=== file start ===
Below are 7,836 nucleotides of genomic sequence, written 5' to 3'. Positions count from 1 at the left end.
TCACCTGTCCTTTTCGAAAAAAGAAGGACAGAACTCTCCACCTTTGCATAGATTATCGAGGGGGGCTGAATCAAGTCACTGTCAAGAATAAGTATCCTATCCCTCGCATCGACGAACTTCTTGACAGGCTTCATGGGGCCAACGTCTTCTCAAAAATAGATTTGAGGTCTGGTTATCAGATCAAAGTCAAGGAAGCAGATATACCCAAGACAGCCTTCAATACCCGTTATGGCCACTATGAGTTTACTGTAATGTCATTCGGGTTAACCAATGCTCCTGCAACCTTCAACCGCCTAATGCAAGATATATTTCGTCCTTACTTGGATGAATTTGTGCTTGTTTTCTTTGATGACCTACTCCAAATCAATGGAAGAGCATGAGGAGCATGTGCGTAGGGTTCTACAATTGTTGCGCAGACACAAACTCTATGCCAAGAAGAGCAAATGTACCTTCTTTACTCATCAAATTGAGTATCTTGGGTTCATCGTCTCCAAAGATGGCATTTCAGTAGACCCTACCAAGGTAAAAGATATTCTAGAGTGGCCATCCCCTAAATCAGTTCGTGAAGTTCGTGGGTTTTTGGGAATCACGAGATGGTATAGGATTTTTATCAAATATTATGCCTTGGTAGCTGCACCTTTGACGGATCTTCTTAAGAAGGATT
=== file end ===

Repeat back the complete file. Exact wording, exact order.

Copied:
Below are 7,836 nucleotides of genomic sequence, written 5' to 3'. Positions count from 1 at the left end.
TCACCTGTCCTTTTCGAAAAAAGAAGGACAGAACTCTCCACCTTTGCATAGATTATCGAGGGGGGCTGAATCAAGTCACTGTCAAGAATAAGTATCCTATCCCTCGCATCGACGAACTTCTTGACAGGCTTCATGGGGCCAACGTCTTCTCAAAAATAGATTTGAGGTCTGGTTATCAGATCAAAGTCAAGGAAGCAGATATACCCAAGACAGCCTTCAATACCCGTTATGGCCACTATGAGTTTACTGTAATGTCATTCGGGTTAACCAATGCTCCTGCAACCTTCAACCGCCTAATGCAAGATATATTTCGTCCTTACTTGGATGAATTTGTGCTTGTTTTCTTTGATGACCTACTCCAAATCAATGGAAGAGCATGAGGAGCATGTGCGTAGGGTTCTACAATTGTTGCGCAGACACAAACTCTATGCCAAGAAGAGCAAATGTACCTTCTTTACTCATCAAATTGAGTATCTTGGGTTCATCGTCTCCAAAGATGGCATTTCAGTAGACCCTACCAAGGTAAAAGATATTCTAGAGTGGCCATCCCCTAAATCAGTTCGTGAAGTTCGTGGGTTTTTGGGAATCACGAGATGGTATAGGATTTTTATCAAATATTATGCCTTGGTAGCTGCACCTTTGACGGATCTTCTTAAGAAGGATT